Skip to main content
You have permission to edit this article.


  • 0

CARBONDALE - Virginia L. Marmaduke, Illinois' grand duchess of journalism, who covered crime, corruption and carousers in an era that relegated most female reporters to the society pages, died at 2:45 p.m. Thursday, Nov. 8, 2001, at Pinckneyville Community Hospital. She was 93.

Nicknamed "Duchess" by a Chicago editor who thought her last name too much of a mouthful for hollering purposes, Marmaduke spent the bulk of her 35-year print and broadcast career in the Windy City.

Along the way, she piled up an impressive list of firsts.

She was the first woman on the Chicago Sun's editorial staff, the first woman in Chicago with a sports byline (earned covering harness racing at Maywood Park), one of Chicago's first (if not its first) female crime reporters, and the first woman named Press Veteran of the Year by the Chicago Press Veterans Association (in 1979).

She also got the Sun to install the city room's first lavatory for women so female reporters didn't have to trek two floors up to use the society reporters' facilities.

Marmaduke hit the big time in 1943, landing a beat covering "blood, guts and sex - not necessarily in that order," as she liked to say, for the Sun. She wrote about murder and mayhem, the famous and infamous, the memorable and the forgotten. And she was as colorful as anything that appeared in her columns.

She once attacked a gangster with a spike-heeled shoe. She donned a skimpy costume and rode an elephant for a story about the circus. And she interviewed Frank Sinatra with clumps of a "non- citified substance" (from a livestock show she had covered earlier in the day) still sticking to her shoes. (That was, she said years afterward, her most embarrassing moment.)

Marmaduke survived the Sun's merger with the Times, only to move to the Tribune when that paper offered her more money. She jumped to radio to emcee a program called "Coffee With the Duchess" (later changed to "A Date With the Duchess") and ended up on television, broadcasting both as the Duchess and as "Ruth Jamieson," a video advice dispenser with a manner described by Variety magazine as "clinical but kindly."

In 1964, Marmaduke went to the New York World's Fair as hostess for Illinois' Land of Lincoln pavilion - the highlight of her career, she said 30 years later.

When the fair ended, Marmaduke retired, moving into a log cabin she built near Pinckneyville on land that had been in her family since 1831. From there, she embarked on a second career as an energetic, unpaid booster for a host of good causes ranging from cancer research to education. In 1984, she became a Lincoln Academy Laureate, an honor conferred on outstanding Illinois citizens who contribute to the betterment of humankind.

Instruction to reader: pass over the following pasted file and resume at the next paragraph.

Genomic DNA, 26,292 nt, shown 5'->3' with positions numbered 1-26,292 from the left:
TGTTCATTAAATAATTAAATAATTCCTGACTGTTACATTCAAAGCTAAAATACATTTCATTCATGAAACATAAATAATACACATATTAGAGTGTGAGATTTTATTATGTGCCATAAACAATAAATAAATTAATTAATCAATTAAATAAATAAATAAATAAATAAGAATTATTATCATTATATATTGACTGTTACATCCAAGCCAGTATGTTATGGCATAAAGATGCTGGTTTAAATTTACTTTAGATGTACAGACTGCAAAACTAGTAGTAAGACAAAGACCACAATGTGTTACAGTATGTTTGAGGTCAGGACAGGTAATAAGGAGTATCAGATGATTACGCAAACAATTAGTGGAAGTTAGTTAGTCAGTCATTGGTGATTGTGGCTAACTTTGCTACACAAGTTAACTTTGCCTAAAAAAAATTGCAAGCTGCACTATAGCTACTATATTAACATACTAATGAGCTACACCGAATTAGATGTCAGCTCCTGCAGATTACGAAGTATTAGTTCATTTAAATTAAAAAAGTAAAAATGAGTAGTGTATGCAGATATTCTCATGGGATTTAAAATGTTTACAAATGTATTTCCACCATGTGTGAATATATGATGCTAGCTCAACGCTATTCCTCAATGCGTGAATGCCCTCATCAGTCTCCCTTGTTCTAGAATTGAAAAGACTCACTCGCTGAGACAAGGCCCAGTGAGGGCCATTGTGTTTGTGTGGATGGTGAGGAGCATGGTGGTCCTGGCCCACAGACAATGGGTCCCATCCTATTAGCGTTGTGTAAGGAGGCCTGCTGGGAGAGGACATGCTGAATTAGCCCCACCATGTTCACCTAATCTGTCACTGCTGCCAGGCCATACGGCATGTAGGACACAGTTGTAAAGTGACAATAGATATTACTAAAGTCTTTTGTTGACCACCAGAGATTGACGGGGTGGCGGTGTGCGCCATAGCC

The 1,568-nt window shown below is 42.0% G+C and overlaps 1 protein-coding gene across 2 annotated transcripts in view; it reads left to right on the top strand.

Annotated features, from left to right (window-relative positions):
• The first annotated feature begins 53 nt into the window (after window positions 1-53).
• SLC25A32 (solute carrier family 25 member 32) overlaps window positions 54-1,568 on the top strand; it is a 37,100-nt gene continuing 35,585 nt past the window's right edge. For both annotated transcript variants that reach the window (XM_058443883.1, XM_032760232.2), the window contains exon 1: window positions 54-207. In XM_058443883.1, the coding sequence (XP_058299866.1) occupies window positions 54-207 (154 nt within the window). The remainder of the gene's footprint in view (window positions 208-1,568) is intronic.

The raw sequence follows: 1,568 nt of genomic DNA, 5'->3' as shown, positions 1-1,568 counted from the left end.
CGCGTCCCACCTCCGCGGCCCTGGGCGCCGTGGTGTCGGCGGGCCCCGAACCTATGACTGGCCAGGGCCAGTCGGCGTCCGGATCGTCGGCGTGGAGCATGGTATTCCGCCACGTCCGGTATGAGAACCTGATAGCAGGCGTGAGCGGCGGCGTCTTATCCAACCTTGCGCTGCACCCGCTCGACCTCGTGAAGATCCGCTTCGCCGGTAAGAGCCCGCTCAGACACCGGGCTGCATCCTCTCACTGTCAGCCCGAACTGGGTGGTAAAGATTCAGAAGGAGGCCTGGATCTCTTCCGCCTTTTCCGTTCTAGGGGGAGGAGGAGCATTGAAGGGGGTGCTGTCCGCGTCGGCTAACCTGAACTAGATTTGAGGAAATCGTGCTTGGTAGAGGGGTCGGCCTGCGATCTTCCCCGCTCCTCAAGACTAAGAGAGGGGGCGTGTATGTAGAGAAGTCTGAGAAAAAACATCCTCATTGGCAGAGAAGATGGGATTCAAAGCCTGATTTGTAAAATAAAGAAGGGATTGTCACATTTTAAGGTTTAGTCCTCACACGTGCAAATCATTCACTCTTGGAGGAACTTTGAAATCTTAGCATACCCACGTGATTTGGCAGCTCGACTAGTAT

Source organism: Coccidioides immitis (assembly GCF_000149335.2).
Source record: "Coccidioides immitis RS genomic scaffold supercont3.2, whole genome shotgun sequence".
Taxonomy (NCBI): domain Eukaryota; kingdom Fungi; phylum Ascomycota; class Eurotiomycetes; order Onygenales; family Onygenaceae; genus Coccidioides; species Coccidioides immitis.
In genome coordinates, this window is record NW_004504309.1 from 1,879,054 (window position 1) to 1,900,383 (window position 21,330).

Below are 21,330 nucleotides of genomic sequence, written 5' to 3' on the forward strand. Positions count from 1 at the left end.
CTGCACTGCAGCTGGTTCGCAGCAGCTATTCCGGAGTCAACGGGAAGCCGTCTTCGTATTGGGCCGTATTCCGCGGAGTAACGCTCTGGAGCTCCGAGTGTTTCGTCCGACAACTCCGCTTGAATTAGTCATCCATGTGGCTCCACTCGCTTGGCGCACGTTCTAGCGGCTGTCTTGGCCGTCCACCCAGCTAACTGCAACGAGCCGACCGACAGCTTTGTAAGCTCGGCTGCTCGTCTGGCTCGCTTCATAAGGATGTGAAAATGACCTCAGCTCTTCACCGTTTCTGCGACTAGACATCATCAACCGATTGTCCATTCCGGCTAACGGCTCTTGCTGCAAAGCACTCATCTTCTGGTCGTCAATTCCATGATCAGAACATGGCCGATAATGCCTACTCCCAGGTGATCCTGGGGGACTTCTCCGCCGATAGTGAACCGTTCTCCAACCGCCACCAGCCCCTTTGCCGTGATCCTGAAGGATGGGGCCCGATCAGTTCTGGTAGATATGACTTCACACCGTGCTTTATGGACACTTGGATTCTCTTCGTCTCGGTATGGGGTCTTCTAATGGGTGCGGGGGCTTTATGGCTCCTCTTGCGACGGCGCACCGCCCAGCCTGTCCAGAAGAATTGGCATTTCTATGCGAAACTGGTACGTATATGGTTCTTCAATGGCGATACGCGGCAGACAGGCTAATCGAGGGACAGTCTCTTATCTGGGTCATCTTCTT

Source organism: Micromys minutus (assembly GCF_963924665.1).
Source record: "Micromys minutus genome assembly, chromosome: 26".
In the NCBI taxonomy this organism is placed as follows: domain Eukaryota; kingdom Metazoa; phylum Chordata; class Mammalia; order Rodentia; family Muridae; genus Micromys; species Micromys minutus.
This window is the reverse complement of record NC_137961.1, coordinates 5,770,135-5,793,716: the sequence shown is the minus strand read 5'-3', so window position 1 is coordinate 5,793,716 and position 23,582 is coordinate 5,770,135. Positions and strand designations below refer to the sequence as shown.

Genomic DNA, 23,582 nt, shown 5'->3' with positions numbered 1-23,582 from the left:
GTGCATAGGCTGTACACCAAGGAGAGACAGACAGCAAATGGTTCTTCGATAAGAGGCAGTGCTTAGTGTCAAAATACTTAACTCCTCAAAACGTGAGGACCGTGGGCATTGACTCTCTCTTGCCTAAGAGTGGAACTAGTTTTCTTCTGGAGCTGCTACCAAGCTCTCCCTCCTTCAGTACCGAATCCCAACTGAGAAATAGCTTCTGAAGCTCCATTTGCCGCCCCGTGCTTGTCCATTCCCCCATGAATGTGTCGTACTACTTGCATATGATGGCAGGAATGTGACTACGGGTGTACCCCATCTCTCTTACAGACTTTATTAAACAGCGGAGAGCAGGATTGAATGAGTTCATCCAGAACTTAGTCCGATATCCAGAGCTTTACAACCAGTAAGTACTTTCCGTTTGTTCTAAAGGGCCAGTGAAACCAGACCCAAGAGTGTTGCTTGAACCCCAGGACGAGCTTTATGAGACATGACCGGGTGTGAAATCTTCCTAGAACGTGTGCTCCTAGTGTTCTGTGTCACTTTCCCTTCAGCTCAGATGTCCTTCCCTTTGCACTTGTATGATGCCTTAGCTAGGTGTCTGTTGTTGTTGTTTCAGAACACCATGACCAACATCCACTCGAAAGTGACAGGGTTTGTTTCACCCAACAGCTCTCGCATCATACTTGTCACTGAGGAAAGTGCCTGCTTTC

In 1992, her fellow reporters inducted her into the Chicago Journalism Hall of Fame.

Born prematurely in Carbondale to Harvey C. and Blanche Marmaduke on June 21, 1908, the 3.5-pound scrap of the scrapper-to-be looked like a "skinned squirrel," her father said on his first glimpse of his only child.

Marmaduke spent her first nine years in the two-story house at 500 S. Poplar St. where she was born. But in 1918, the Illinois Central Railroad promoted her father, and the family moved to an apartment on Chicago's South Shore.

At the Ursuline Academy in Arcadia, Mo., where she finished high school, Marmaduke's teachers helped her hone her language skills, convincing her that she could become a professional writer.

After she graduated from the academy, she told her father she wanted to be a "newspaperman." He sent her to the University of Iowa, where she enrolled in the journalism school, worked on the student paper and met Harold E. Grear, whose family owned the Herrin Daily Journal.

Marmaduke left school to marry Grear in 1930, moved to Herrin and began working for the paper, writing about everything from gardening clubs to gambling joints. She also sold ads and swept the floors.

She might have spent her entire career there, but when America entered World War II, Grear went to Washington, D.C., and, Marmaduke said, found himself "another gal." After her 1943 divorce, Marmaduke returned to Chicago to be near her folks, then began looking for work.

The Sun's editor, shorthanded because of the war, was glad to get her.

She wrote the story that would always stay with her just three years later. First at the scene when police discovered the severed head of 6-year-old Suzanne Degnan in a sewer, Marmaduke conducted more than 600 interviews in covering what became known as "the crime that shocked Chicago." Years later, she would say during a WSIU-TV documentary on her life that she never liked to talk about this story much as she had come to know the murderer and his family and felt nothing but sorrow for them.

And then there was the story that got away. Interviewing Queen Elizabeth in the 1950s, Marmaduke noticed that the royal personage looked a little tubby but put it down to a need for "new foundation garments." Only later did she realize that another little prince was on the way.

Marmaduke always called herself a "pencil-and-paper reporter." She used those skills in retirement both as a tireless writer of letters to the editor (a collection of which were reprinted by Southern Illinois University in 1984 as "Marmaduke at Large: Running the World From a Typewriter") and to promote pet projects, among them the advancement of SIU.

Marmaduke's body will be cremated. A memorial service will be held at a later date. Pyatt-Harrawood Funeral Home in Pinckneyville is in charge of the arrangements.


Get local news delivered to your inbox!

* I understand and agree that registration on or use of this site constitutes agreement to its user agreement and privacy policy.

Related to this story

Most Popular

Get up-to-the-minute news sent straight to your device.


News Alerts

Breaking News